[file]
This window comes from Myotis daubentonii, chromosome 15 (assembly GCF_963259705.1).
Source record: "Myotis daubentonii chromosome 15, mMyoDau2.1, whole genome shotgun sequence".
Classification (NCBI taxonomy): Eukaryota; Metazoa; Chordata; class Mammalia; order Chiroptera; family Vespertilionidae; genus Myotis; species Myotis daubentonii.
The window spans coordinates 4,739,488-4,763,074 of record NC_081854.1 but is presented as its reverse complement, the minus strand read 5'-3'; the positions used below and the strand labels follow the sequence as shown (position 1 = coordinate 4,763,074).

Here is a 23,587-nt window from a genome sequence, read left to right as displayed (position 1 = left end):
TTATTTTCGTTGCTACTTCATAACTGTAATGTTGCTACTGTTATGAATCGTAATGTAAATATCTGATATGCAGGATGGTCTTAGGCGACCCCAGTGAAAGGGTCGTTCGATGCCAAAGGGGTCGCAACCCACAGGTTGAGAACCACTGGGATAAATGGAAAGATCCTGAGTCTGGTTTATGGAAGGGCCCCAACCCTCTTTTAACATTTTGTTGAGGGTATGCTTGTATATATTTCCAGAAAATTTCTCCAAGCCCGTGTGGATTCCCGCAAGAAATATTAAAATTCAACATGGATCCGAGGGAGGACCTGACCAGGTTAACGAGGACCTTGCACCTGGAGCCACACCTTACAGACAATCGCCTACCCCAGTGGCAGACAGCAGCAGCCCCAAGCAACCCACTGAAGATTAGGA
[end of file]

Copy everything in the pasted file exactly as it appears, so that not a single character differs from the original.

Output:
This window comes from Myotis daubentonii, chromosome 15 (assembly GCF_963259705.1).
Source record: "Myotis daubentonii chromosome 15, mMyoDau2.1, whole genome shotgun sequence".
Classification (NCBI taxonomy): Eukaryota; Metazoa; Chordata; class Mammalia; order Chiroptera; family Vespertilionidae; genus Myotis; species Myotis daubentonii.
The window spans coordinates 4,739,488-4,763,074 of record NC_081854.1 but is presented as its reverse complement, the minus strand read 5'-3'; the positions used below and the strand labels follow the sequence as shown (position 1 = coordinate 4,763,074).

Here is a 23,587-nt window from a genome sequence, read left to right as displayed (position 1 = left end):
TTATTTTCGTTGCTACTTCATAACTGTAATGTTGCTACTGTTATGAATCGTAATGTAAATATCTGATATGCAGGATGGTCTTAGGCGACCCCAGTGAAAGGGTCGTTCGATGCCAAAGGGGTCGCAACCCACAGGTTGAGAACCACTGGGATAAATGGAAAGATCCTGAGTCTGGTTTATGGAAGGGCCCCAACCCTCTTTTAACATTTTGTTGAGGGTATGCTTGTATATATTTCCAGAAAATTTCTCCAAGCCCGTGTGGATTCCCGCAAGAAATATTAAAATTCAACATGGATCCGAGGGAGGACCTGACCAGGTTAACGAGGACCTTGCACCTGGAGCCACACCTTACAGACAATCGCCTACCCCAGTGGCAGACAGCAGCAGCCCCAAGCAACCCACTGAAGATTAGGA